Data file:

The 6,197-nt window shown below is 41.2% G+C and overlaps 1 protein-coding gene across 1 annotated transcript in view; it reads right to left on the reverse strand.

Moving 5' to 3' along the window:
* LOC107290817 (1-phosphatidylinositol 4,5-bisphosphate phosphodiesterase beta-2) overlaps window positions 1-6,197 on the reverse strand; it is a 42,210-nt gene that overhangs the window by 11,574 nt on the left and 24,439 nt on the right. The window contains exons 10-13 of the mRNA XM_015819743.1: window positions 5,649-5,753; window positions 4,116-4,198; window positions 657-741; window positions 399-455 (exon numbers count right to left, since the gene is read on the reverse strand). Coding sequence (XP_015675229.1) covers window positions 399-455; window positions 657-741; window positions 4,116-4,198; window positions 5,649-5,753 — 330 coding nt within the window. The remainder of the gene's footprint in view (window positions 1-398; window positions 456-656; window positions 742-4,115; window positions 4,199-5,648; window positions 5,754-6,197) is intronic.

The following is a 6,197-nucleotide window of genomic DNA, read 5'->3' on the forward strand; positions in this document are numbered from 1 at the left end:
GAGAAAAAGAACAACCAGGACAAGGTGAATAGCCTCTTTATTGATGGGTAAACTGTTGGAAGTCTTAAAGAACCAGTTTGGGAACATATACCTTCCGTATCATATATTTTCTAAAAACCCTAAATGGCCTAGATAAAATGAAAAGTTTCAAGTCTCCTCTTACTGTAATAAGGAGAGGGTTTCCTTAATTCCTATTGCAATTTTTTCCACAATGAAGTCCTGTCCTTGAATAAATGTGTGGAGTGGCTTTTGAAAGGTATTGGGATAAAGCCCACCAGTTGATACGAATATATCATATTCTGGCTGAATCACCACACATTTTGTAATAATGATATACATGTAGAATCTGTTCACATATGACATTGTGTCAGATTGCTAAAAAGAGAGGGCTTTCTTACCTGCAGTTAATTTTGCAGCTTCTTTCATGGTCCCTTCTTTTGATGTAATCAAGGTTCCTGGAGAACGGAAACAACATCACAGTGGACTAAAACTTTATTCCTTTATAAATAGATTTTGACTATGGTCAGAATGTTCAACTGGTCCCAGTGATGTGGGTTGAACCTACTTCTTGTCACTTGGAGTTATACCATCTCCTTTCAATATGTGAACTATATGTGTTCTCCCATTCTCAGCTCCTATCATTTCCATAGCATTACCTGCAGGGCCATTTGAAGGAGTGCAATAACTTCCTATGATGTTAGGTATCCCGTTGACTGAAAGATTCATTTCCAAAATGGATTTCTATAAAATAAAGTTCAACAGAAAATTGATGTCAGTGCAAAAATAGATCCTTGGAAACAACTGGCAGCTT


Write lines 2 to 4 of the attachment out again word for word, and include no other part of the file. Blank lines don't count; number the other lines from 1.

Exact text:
Moving 5' to 3' along the window:
* LOC107290817 (1-phosphatidylinositol 4,5-bisphosphate phosphodiesterase beta-2) overlaps window positions 1-6,197 on the reverse strand; it is a 42,210-nt gene that overhangs the window by 11,574 nt on the left and 24,439 nt on the right. The window contains exons 10-13 of the mRNA XM_015819743.1: window positions 5,649-5,753; window positions 4,116-4,198; window positions 657-741; window positions 399-455 (exon numbers count right to left, since the gene is read on the reverse strand). Coding sequence (XP_015675229.1) covers window positions 399-455; window positions 657-741; window positions 4,116-4,198; window positions 5,649-5,753 — 330 coding nt within the window. The remainder of the gene's footprint in view (window positions 1-398; window positions 456-656; window positions 742-4,115; window positions 4,199-5,648; window positions 5,754-6,197) is intronic.

The following is a 6,197-nucleotide window of genomic DNA, read 5'->3' on the forward strand; positions in this document are numbered from 1 at the left end: